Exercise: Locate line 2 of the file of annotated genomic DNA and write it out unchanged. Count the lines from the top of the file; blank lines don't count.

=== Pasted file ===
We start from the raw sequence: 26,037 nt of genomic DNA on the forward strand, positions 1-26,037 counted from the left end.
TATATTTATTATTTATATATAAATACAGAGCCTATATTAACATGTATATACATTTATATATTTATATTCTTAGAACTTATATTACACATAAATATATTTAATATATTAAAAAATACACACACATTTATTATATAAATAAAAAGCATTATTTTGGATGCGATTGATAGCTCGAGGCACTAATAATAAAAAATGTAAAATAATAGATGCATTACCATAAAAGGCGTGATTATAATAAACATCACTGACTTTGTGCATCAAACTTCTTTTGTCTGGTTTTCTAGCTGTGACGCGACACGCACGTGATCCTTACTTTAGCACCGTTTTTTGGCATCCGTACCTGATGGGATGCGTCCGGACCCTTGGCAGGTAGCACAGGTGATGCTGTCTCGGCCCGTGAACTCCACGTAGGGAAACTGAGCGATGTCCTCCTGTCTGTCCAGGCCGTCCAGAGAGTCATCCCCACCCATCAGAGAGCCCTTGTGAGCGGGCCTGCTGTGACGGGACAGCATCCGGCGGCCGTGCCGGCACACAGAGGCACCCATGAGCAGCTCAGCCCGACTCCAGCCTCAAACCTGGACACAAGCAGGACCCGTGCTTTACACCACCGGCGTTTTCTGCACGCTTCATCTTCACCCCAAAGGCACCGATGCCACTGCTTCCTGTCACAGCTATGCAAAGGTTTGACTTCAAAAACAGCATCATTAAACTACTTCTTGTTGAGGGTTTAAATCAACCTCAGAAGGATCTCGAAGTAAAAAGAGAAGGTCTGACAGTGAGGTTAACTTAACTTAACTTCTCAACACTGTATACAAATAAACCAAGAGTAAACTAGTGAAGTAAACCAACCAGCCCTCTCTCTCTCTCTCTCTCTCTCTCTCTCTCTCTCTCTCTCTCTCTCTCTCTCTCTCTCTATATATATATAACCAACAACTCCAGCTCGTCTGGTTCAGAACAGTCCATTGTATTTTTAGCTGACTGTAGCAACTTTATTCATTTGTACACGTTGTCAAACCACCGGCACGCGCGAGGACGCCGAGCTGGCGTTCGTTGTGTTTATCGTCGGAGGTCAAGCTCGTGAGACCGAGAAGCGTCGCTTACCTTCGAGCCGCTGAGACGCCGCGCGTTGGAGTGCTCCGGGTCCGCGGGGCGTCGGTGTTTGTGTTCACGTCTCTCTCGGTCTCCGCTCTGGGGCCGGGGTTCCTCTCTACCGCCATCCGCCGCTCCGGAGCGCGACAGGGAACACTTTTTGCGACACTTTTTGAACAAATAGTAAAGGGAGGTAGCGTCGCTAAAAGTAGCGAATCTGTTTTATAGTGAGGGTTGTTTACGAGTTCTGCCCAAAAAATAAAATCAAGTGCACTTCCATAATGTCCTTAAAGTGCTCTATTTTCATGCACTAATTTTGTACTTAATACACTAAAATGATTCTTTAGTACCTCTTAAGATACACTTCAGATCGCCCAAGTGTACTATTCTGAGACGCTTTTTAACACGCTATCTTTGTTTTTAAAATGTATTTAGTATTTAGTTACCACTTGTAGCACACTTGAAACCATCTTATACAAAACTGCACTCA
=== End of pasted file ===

TATATTTATTATTTATATATAAATACAGAGCCTATATTAACATGTATATACATTTATATATTTATATTCTTAGAACTTATATTACACATAAATATATTTAATATATTAAAAAATACACACACATTTATTATATAAATAAAAAGCATTATTTTGGATGCGATTGATAGCTCGAGGCACTAATAATAAAAAATGTAAAATAATAGATGCATTACCATAAAAGGCGTGATTATAATAAACATCACTGACTTTGTGCATCAAACTTCTTTTGTCTGGTTTTCTAGCTGTGACGCGACACGCACGTGATCCTTACTTTAGCACCGTTTTTTGGCATCCGTACCTGATGGGATGCGTCCGGACCCTTGGCAGGTAGCACAGGTGATGCTGTCTCGGCCCGTGAACTCCACGTAGGGAAACTGAGCGATGTCCTCCTGTCTGTCCAGGCCGTCCAGAGAGTCATCCCCACCCATCAGAGAGCCCTTGTGAGCGGGCCTGCTGTGACGGGACAGCATCCGGCGGCCGTGCCGGCACACAGAGGCACCCATGAGCAGCTCAGCCCGACTCCAGCCTCAAACCTGGACACAAGCAGGACCCGTGCTTTACACCACCGGCGTTTTCTGCACGCTTCATCTTCACCCCAAAGGCACCGATGCCACTGCTTCCTGTCACAGCTATGCAAAGGTTTGACTTCAAAAACAGCATCATTAAACTACTTCTTGTTGAGGGTTTAAATCAACCTCAGAAGGATCTCGAAGTAAAAAGAGAAGGTCTGACAGTGAGGTTAACTTAACTTAACTTCTCAACACTGTATACAAATAAACCAAGAGTAAACTAGTGAAGTAAACCAACCAGCCCTCTCTCTCTCTCTCTCTCTCTCTCTCTCTCTCTCTCTCTCTCTCTCTCTCTCTCTCTCTATATATATATAACCAACAACTCCAGCTCGTCTGGTTCAGAACAGTCCATTGTATTTTTAGCTGACTGTAGCAACTTTATTCATTTGTACACGTTGTCAAACCACCGGCACGCGCGAGGACGCCGAGCTGGCGTTCGTTGTGTTTATCGTCGGAGGTCAAGCTCGTGAGACCGAGAAGCGTCGCTTACCTTCGAGCCGCTGAGACGCCGCGCGTTGGAGTGCTCCGGGTCCGCGGGGCGTCGGTGTTTGTGTTCACGTCTCTCTCGGTCTCCGCTCTGGGGCCGGGGTTCCTCTCTACCGCCATCCGCCGCTCCGGAGCGCGACAGGGAACACTTTTTGCGACACTTTTTGAACAAATAGTAAAGGGAGGTAGCGTCGCTAAAAGTAGCGAATCTGTTTTATAGTGAGGGTTGTTTACGAGTTCTGCCCAAAAAATAAAATCAAGTGCACTTCCATAATGTCCTTAAAGTGCTCTATTTTCATGCACTAATTTTGTACTTAATACACTAAAATGATTCTTTAGTACCTCTTAAGATACACTTCAGATCGCCCAAGTGTACTATTCTGAGACGCTTTTTAACACGCTATCTTTGTTTTTAAAATGTATTTAGTATTTAGTTACCACTTGTAGCACACTTGAAACCATCTTATACAAAACTGCACTCA